I asked him about his name. “Baha'uddin was the father of Jalallulin Rumi, the Sufi mystic and writer. I prefer his writing to his son’s, which are too romantic for me.” He explains that in his family the parents don’t name the children, but they are taken to a Sufi to be named, who intuits their character and gives an appropriate name. When I ask whether he goes to the mosque, he says not, that he went to school in a Christian convent and prefers Hindu temples. “I believe in God, but think that religion is for people who don’t know what to do with their lives. If you do, you need it less.”

There are, thinks Baha’uddin, maybe eight or ten really profound Dhrupad practioners out of 400 or so who claim to be Dhrupad musicians. To be a rudra veena player or a Drupad singer  you also need an immense amount of time to learn. A student of  Bahu’udin’s from Germany was with him when we met – she had already spent 12 years studying  Dhrupad vocals – in another four she might be in a position to perform live “When the meal is properly cooked” as Baha’uddin put it. Plenty of students never perform “but they make good listeners."

Baha’uddin did try some fusion music, with Louis Banks, the renowned Indian jazz pianist, but it’s an experiment he doesn’t think he will repeat: “the problem with fusion music in the world today is that eventually all music will end up the same.”

I learned more about the different kinds of veena from Jayanthi Kumaresh (pictured above right) the next day, the foremost exponent of the Saraswati Veena (named after the Goddess of Music), the South Indian variant of the instrument . She gave a lecture at the Indian Institute of Technology on the outskirts of Chennai. The grounds of the Institute were remarkable with deer and monkeys running around freely. Jayanthi is also one of the stars of the Darbar Festival – she began playing a mini-veena at the age of three, into a musical family that stretch back for seven generations (she is married to a noted violinist). “It is actually quite an easy instrument to play, but extraordinarily difficult to play well.” 

Shah Jahan, the Moghul Emperor, once saw a Dhrupad singer transform into Saraswati before his very eyes

Jayanthi comments that “tradition includes the word addition” and she has adapted to modern technology – using pick-up mikes, teaching her students on Skype, and recording her remarkable Mysterious Duality album with her playing seven parts overdubbed on top of one another to create a personal veena orchestra. From a family of mainly violinists, she sees the human-like qualities of her instrument – with neck, body and 24 frets “like the vertebrae”.  She’s a wonderful singer and says the voice is also a veena. Like Baha’uddin she is aware that since the demise of a musically literate aristocracy who patronised the arts it’s been difficult for Dhrupad musicians.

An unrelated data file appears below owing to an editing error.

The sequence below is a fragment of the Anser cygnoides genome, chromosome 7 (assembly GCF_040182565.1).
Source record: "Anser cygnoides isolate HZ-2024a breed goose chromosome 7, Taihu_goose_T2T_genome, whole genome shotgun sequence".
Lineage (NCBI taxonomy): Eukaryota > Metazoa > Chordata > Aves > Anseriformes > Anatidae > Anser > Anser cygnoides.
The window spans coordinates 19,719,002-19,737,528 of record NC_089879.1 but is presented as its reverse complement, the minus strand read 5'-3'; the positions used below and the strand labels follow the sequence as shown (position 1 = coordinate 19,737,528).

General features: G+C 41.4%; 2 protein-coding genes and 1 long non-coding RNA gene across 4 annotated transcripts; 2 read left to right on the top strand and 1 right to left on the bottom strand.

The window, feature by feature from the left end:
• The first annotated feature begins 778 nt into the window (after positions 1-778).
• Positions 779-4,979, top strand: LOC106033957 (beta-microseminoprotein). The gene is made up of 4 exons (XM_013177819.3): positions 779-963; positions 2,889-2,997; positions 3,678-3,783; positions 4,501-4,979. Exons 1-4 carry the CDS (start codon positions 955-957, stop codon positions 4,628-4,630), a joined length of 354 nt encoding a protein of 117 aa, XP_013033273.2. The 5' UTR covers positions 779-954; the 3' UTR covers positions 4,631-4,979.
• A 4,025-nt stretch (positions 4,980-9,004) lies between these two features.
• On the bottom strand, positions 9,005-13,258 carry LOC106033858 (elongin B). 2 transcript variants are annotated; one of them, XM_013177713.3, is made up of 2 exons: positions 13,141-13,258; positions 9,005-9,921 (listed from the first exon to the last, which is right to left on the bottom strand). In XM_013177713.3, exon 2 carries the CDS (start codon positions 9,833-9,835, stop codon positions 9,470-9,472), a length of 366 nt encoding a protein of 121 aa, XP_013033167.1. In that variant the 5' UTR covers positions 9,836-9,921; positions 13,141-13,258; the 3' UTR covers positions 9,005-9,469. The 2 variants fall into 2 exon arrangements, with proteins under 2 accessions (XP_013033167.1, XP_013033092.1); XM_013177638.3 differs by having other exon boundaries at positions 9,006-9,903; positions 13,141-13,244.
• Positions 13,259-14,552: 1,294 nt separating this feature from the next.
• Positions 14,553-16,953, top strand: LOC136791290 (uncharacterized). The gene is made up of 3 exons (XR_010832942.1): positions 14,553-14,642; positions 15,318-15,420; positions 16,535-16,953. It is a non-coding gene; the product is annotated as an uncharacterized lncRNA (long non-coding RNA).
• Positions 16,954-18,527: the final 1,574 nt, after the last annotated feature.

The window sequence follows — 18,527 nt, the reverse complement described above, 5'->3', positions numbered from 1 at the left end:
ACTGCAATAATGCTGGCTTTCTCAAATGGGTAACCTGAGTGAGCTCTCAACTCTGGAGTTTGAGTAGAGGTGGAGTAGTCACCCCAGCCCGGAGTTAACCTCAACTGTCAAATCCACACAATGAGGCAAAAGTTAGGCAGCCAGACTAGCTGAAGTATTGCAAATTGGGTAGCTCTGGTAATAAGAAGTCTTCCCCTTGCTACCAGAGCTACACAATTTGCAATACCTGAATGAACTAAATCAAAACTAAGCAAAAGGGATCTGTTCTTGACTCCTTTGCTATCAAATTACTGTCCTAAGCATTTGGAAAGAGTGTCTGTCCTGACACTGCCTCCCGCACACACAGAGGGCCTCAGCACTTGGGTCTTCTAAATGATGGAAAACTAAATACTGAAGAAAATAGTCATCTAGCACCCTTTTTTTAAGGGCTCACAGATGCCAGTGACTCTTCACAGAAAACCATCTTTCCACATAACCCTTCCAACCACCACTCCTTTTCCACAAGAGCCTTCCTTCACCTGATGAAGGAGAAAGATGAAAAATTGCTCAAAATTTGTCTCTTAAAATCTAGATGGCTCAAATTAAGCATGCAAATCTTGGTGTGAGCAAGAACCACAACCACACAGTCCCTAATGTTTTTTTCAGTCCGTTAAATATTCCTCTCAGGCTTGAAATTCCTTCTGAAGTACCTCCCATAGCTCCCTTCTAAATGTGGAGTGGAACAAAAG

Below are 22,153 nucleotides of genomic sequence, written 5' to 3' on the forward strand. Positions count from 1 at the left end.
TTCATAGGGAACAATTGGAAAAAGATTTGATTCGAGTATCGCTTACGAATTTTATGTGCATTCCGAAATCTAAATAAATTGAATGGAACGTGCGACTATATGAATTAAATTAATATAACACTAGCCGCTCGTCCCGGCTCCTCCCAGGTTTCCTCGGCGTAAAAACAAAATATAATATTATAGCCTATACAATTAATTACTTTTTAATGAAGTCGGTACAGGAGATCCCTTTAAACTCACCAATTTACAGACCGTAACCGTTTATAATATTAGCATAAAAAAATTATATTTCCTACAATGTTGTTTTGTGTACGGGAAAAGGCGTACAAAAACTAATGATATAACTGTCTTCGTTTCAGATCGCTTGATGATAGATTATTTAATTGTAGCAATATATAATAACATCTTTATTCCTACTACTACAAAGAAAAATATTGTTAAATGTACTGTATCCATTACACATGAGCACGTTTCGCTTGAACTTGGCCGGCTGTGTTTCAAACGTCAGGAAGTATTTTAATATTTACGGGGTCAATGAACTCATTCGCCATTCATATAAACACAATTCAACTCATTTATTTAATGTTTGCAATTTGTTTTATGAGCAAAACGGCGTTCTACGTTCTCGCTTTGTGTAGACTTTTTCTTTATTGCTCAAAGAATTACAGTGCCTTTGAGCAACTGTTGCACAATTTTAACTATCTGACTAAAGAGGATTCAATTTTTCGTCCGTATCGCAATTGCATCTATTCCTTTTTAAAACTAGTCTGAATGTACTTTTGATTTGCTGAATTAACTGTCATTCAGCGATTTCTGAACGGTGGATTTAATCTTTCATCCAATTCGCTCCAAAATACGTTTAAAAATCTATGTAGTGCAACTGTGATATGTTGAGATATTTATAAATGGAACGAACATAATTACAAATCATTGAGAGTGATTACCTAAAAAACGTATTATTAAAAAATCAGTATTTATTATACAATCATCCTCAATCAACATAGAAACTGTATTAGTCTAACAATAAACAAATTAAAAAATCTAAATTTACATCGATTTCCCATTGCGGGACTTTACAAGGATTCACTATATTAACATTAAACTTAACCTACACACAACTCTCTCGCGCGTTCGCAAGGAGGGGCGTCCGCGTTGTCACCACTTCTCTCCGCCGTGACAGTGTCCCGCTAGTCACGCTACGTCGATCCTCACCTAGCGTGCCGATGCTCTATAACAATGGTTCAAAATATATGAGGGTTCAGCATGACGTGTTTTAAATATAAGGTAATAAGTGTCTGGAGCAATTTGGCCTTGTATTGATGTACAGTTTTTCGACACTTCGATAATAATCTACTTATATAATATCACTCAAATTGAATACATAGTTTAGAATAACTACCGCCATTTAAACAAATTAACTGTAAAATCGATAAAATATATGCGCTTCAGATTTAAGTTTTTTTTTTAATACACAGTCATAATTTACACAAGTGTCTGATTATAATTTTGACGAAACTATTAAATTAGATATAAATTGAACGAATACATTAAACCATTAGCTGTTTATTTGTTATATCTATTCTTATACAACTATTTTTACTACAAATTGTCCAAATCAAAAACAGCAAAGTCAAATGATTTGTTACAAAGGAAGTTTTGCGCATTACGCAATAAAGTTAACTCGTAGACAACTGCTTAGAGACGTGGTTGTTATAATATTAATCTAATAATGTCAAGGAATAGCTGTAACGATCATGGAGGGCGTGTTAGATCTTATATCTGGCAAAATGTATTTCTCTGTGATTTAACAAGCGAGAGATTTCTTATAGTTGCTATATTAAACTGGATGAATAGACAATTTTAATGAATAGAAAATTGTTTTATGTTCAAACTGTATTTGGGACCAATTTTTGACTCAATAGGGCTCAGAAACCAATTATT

A boost for the genre has come from exposure in Europe and America – the pioneers of exporting Dhrupad being the “senior” Dagar Brothers ( Moinuddin and Aminuddin Dagar the elder brothers of Zahiruddin and Faiyazuddin who I saw in London, see link below) who astonished reviewers in 1964 – the reviewer in Le Monde wrote “We will remain under the deep impression of an art of such greatness and intensity that we feel touched and moved to the deepest of our being.”

As to the specific effect the Dagar Brothers had on that audience when I saw them, Baha’uddin says that such a magical effect does happen occasionally – depending on the performers and the audience, and that Shah Jahan, the Moghul Emperor, once saw a Dhrupad singer transform into Saraswati before his very eyes. Other Dhrupad singers like the French born artist Shivala say that Dhrupad, by using overtones, microtones and “natural scales”, as opposed to the fixed “unnatural intervals” of Western music enables the music to have “ a strong harmonising effect on mind, body and emotions and to give great joy and blissfulness.”  For Baha’uddin, though, the important thing is “to ask for nothing and have a clean heart.”

For some Indian classical music aficionados Khyal, the style most of us associate with Indian classical music is frankly a bit flashy and lacks the profundity of Dhruphad.